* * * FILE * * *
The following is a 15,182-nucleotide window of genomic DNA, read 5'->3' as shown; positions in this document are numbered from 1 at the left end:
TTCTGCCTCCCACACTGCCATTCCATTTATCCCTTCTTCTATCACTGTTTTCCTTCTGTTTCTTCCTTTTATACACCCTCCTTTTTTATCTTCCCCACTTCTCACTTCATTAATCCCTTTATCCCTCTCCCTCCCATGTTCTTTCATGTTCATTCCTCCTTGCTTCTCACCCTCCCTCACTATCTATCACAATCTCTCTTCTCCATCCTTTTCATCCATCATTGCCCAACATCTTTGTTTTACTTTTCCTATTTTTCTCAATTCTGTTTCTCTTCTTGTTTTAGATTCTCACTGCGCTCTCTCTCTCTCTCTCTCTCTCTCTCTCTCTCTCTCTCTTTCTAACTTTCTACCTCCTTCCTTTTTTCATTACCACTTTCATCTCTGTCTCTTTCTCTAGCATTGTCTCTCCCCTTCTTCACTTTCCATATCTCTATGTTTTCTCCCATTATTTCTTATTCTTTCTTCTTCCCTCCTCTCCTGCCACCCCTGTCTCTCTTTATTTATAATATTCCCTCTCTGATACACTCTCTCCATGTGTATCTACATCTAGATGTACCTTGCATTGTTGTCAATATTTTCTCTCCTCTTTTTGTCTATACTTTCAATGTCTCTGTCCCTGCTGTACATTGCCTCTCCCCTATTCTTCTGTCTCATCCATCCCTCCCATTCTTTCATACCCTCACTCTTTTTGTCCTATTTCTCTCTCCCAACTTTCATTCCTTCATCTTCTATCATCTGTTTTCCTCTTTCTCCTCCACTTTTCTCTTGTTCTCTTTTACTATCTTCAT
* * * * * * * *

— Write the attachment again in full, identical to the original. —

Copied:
The following is a 15,182-nucleotide window of genomic DNA, read 5'->3' as shown; positions in this document are numbered from 1 at the left end:
TTCTGCCTCCCACACTGCCATTCCATTTATCCCTTCTTCTATCACTGTTTTCCTTCTGTTTCTTCCTTTTATACACCCTCCTTTTTTATCTTCCCCACTTCTCACTTCATTAATCCCTTTATCCCTCTCCCTCCCATGTTCTTTCATGTTCATTCCTCCTTGCTTCTCACCCTCCCTCACTATCTATCACAATCTCTCTTCTCCATCCTTTTCATCCATCATTGCCCAACATCTTTGTTTTACTTTTCCTATTTTTCTCAATTCTGTTTCTCTTCTTGTTTTAGATTCTCACTGCGCTCTCTCTCTCTCTCTCTCTCTCTCTCTCTCTCTCTCTCTTTCTAACTTTCTACCTCCTTCCTTTTTTCATTACCACTTTCATCTCTGTCTCTTTCTCTAGCATTGTCTCTCCCCTTCTTCACTTTCCATATCTCTATGTTTTCTCCCATTATTTCTTATTCTTTCTTCTTCCCTCCTCTCCTGCCACCCCTGTCTCTCTTTATTTATAATATTCCCTCTCTGATACACTCTCTCCATGTGTATCTACATCTAGATGTACCTTGCATTGTTGTCAATATTTTCTCTCCTCTTTTTGTCTATACTTTCAATGTCTCTGTCCCTGCTGTACATTGCCTCTCCCCTATTCTTCTGTCTCATCCATCCCTCCCATTCTTTCATACCCTCACTCTTTTTGTCCTATTTCTCTCTCCCAACTTTCATTCCTTCATCTTCTATCATCTGTTTTCCTCTTTCTCCTCCACTTTTCTCTTGTTCTCTTTTACTATCTTCAT